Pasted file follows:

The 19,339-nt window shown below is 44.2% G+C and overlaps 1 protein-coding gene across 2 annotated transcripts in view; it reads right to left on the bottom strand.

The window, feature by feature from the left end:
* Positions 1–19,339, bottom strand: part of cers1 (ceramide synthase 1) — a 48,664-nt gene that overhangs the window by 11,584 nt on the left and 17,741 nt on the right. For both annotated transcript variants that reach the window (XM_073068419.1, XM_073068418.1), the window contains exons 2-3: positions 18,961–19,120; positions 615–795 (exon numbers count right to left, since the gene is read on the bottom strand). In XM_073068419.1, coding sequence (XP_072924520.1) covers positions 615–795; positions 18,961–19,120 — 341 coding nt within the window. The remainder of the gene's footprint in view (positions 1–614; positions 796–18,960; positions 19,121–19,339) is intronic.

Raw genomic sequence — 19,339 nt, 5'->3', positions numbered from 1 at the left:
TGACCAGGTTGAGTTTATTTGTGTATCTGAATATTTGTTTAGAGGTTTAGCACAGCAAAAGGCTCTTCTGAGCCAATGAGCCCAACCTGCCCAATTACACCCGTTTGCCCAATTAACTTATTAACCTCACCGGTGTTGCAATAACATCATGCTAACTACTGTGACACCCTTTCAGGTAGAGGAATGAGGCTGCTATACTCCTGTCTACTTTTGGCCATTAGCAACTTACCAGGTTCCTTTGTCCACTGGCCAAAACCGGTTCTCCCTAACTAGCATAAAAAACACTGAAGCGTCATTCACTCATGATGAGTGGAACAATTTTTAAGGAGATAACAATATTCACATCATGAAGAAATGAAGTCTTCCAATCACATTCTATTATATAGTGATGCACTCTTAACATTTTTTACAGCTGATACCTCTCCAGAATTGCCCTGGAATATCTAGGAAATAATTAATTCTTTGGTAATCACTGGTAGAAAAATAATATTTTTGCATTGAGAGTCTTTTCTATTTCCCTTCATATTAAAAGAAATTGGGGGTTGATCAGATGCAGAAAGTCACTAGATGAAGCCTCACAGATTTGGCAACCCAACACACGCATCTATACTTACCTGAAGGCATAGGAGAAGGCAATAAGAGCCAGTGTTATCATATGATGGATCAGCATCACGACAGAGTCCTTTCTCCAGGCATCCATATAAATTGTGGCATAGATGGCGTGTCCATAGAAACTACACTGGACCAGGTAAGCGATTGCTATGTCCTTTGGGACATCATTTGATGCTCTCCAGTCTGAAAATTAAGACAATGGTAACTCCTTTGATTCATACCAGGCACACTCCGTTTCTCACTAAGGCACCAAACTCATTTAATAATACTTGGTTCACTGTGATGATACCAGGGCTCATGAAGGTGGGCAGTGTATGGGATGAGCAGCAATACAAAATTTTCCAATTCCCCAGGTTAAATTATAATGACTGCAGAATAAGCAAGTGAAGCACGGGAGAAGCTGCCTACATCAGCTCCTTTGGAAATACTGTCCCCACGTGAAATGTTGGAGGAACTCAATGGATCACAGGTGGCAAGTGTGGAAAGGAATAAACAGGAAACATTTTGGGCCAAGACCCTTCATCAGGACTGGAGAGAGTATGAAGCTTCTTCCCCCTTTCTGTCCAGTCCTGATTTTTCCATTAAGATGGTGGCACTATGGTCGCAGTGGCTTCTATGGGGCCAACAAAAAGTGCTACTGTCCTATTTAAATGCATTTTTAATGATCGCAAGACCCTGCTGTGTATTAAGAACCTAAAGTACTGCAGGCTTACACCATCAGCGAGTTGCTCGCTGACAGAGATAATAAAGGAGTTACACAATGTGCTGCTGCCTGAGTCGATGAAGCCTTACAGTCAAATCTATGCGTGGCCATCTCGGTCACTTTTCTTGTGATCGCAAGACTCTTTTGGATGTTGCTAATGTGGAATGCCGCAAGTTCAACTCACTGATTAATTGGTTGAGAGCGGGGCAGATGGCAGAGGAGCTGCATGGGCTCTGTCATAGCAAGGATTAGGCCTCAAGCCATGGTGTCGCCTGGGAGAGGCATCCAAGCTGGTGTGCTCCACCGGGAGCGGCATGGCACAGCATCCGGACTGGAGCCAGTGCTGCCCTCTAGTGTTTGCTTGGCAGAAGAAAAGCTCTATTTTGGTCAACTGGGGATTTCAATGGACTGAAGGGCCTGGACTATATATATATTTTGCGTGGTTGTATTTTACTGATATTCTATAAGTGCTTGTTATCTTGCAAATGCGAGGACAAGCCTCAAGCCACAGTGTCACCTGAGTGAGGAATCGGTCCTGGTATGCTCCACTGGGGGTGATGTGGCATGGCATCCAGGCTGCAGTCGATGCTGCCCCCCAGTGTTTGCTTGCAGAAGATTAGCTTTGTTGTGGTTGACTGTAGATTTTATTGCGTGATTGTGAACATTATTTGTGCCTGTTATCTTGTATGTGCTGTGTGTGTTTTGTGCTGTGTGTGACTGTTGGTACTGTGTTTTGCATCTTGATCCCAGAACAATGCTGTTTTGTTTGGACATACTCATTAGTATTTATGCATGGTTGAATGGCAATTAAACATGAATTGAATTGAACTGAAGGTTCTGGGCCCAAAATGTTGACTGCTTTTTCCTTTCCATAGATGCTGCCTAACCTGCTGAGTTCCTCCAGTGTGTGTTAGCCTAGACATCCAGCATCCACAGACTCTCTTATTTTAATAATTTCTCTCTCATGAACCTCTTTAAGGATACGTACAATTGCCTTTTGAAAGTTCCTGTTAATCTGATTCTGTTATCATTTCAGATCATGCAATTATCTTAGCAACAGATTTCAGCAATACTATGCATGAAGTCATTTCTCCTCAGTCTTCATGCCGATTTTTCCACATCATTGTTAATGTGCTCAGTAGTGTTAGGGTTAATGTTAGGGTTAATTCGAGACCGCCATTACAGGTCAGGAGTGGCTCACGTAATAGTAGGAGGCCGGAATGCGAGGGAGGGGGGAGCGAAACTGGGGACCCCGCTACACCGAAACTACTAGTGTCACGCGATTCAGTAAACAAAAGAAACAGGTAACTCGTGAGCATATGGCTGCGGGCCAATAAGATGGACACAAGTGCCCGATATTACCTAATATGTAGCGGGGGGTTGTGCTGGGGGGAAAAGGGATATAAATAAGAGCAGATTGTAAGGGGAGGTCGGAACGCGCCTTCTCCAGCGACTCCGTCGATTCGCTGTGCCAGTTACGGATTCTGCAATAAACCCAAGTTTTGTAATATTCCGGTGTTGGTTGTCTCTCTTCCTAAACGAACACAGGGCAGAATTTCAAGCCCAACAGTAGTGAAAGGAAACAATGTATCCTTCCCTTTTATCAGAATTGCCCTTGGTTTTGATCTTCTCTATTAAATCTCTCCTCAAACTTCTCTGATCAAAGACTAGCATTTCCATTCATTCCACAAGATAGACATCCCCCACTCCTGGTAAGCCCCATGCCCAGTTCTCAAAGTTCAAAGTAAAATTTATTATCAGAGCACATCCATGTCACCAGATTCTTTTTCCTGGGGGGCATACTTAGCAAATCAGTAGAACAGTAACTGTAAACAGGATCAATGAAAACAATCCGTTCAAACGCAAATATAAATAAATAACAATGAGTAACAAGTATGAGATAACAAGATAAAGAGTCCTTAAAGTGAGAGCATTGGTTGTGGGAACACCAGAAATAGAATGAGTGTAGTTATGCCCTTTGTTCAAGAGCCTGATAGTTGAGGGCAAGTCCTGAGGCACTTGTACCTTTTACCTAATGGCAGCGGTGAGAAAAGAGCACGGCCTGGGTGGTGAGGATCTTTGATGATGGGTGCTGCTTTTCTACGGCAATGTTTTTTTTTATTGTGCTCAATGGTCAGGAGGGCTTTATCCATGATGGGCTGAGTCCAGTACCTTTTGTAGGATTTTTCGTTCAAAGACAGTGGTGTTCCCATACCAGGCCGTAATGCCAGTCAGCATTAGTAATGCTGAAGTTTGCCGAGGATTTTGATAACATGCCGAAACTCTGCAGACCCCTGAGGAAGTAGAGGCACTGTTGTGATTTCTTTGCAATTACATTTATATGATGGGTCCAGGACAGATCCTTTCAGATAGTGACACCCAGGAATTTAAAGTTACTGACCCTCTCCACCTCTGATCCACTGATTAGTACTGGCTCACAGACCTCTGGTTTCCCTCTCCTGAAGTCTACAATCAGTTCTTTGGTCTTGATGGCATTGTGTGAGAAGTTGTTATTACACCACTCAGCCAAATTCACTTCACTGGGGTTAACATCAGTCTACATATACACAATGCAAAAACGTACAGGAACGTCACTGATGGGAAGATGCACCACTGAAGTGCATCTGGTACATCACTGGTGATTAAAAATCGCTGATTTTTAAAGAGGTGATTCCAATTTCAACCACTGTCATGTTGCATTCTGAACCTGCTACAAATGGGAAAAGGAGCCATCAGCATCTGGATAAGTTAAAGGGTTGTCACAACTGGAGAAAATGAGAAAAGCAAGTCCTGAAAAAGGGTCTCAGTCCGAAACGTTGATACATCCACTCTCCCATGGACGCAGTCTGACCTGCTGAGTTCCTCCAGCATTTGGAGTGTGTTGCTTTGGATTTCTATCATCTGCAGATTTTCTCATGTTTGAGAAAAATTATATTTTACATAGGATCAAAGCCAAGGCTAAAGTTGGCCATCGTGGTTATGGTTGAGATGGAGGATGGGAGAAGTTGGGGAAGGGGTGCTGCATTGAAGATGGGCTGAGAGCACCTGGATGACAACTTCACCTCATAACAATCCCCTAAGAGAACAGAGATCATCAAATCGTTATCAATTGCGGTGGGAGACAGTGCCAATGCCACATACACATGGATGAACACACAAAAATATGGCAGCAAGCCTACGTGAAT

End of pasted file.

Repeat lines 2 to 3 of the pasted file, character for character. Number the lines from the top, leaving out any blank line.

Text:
The window, feature by feature from the left end:
* Positions 1–19,339, bottom strand: part of cers1 (ceramide synthase 1) — a 48,664-nt gene that overhangs the window by 11,584 nt on the left and 17,741 nt on the right. For both annotated transcript variants that reach the window (XM_073068419.1, XM_073068418.1), the window contains exons 2-3: positions 18,961–19,120; positions 615–795 (exon numbers count right to left, since the gene is read on the bottom strand). In XM_073068419.1, coding sequence (XP_072924520.1) covers positions 615–795; positions 18,961–19,120 — 341 coding nt within the window. The remainder of the gene's footprint in view (positions 1–614; positions 796–18,960; positions 19,121–19,339) is intronic.